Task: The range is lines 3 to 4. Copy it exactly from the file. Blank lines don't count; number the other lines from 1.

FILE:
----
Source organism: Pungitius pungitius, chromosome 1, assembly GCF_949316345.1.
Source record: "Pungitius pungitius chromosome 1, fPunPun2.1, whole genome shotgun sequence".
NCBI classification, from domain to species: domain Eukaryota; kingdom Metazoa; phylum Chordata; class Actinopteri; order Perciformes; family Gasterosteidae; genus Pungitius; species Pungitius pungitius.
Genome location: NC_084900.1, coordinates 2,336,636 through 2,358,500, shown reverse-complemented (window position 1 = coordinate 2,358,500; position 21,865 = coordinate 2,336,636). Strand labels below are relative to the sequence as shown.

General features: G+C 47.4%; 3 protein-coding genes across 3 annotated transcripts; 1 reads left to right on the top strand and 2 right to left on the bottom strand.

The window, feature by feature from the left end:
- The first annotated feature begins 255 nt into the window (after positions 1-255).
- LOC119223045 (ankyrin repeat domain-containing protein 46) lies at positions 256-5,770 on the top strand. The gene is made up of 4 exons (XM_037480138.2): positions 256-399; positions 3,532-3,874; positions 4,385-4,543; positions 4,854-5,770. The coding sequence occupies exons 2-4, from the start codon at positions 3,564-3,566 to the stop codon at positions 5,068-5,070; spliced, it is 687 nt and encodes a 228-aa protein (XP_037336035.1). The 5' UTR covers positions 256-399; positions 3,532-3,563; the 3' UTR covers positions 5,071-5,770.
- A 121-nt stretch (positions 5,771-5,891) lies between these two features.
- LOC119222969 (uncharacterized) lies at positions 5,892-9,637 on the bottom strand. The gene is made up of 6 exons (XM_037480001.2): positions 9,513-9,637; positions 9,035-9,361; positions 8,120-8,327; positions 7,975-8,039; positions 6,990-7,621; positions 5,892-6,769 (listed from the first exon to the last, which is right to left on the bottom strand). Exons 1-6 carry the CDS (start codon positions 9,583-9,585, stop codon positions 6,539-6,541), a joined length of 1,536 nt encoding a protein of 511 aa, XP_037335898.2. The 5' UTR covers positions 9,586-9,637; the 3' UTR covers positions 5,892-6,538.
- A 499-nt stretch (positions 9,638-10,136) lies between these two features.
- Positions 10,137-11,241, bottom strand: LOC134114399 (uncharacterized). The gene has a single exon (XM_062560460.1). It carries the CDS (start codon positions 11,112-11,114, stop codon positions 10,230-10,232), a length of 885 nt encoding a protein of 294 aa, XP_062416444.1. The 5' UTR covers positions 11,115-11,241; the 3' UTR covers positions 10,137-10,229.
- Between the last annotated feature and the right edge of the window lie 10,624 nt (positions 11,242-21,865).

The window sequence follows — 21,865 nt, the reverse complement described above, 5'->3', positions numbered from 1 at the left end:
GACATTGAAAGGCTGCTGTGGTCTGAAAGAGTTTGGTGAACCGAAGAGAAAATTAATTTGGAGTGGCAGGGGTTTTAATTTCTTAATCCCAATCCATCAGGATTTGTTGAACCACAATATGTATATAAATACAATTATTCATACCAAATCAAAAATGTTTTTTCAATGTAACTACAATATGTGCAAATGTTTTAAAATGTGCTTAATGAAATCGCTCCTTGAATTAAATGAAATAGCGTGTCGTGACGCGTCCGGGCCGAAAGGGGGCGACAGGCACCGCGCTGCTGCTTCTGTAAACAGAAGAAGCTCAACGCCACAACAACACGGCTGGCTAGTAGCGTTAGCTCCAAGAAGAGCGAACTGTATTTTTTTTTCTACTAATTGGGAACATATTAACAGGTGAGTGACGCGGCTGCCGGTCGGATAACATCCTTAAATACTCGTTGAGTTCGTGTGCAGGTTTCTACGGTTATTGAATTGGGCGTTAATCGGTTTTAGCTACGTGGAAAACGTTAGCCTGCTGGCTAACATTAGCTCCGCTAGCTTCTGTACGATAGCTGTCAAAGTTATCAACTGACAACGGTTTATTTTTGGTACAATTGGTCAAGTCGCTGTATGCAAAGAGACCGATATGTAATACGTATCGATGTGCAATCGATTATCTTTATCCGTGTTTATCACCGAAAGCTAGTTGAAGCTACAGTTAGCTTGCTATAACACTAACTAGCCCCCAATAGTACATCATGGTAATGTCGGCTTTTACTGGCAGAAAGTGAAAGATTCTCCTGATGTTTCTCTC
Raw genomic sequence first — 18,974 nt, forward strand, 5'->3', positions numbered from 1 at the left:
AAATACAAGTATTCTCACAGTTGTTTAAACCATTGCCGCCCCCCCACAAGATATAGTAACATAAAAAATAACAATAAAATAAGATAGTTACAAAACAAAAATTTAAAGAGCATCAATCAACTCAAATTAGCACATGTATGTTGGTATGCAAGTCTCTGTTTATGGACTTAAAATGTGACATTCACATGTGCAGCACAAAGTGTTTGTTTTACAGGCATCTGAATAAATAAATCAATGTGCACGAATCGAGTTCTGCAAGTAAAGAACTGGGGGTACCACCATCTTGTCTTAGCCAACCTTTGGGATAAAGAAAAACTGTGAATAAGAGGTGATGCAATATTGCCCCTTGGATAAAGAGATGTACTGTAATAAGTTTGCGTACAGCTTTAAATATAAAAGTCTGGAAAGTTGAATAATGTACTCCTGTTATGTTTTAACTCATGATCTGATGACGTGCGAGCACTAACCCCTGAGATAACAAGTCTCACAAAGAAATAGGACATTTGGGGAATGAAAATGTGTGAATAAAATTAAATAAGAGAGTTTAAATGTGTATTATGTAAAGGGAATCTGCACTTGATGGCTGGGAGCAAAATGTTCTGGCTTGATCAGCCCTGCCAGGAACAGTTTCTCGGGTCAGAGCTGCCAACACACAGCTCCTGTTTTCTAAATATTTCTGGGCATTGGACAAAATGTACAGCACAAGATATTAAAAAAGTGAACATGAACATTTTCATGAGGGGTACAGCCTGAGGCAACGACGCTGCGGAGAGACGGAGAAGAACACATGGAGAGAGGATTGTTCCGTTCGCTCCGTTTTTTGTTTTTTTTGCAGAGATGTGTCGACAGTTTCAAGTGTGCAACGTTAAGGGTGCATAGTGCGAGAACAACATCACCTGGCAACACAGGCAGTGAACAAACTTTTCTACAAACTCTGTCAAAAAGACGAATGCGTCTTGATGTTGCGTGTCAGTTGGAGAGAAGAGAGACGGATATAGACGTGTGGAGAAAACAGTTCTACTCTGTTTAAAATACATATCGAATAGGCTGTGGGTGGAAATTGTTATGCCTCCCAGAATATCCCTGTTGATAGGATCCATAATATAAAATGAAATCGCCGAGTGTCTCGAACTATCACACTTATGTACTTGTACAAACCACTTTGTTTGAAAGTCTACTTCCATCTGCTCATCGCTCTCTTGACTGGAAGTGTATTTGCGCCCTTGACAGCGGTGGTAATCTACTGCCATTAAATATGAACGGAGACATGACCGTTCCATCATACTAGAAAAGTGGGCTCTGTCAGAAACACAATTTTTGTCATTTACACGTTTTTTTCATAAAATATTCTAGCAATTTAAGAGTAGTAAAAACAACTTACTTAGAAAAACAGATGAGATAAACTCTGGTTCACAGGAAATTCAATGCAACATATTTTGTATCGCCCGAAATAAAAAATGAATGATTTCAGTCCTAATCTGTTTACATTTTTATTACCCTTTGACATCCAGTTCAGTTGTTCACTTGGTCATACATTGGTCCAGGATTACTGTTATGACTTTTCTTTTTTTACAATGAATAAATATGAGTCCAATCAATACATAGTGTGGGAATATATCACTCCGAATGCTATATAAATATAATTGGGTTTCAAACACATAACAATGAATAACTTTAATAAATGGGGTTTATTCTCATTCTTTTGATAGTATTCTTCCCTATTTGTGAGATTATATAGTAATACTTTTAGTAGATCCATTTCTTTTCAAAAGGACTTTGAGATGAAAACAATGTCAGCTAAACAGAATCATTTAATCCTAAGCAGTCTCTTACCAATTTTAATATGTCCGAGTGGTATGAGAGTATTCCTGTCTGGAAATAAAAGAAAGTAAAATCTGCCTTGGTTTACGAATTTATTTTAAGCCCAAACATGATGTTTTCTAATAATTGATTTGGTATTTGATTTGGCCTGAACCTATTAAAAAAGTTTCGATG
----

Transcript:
NCBI classification, from domain to species: domain Eukaryota; kingdom Metazoa; phylum Chordata; class Actinopteri; order Perciformes; family Gasterosteidae; genus Pungitius; species Pungitius pungitius.
Genome location: NC_084900.1, coordinates 2,336,636 through 2,358,500, shown reverse-complemented (window position 1 = coordinate 2,358,500; position 21,865 = coordinate 2,336,636). Strand labels below are relative to the sequence as shown.